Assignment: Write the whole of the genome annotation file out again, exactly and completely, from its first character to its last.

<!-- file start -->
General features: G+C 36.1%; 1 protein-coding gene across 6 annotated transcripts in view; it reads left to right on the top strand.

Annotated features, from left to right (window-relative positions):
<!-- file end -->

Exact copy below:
General features: G+C 36.1%; 1 protein-coding gene across 6 annotated transcripts in view; it reads left to right on the top strand.

Annotated features, from left to right (window-relative positions):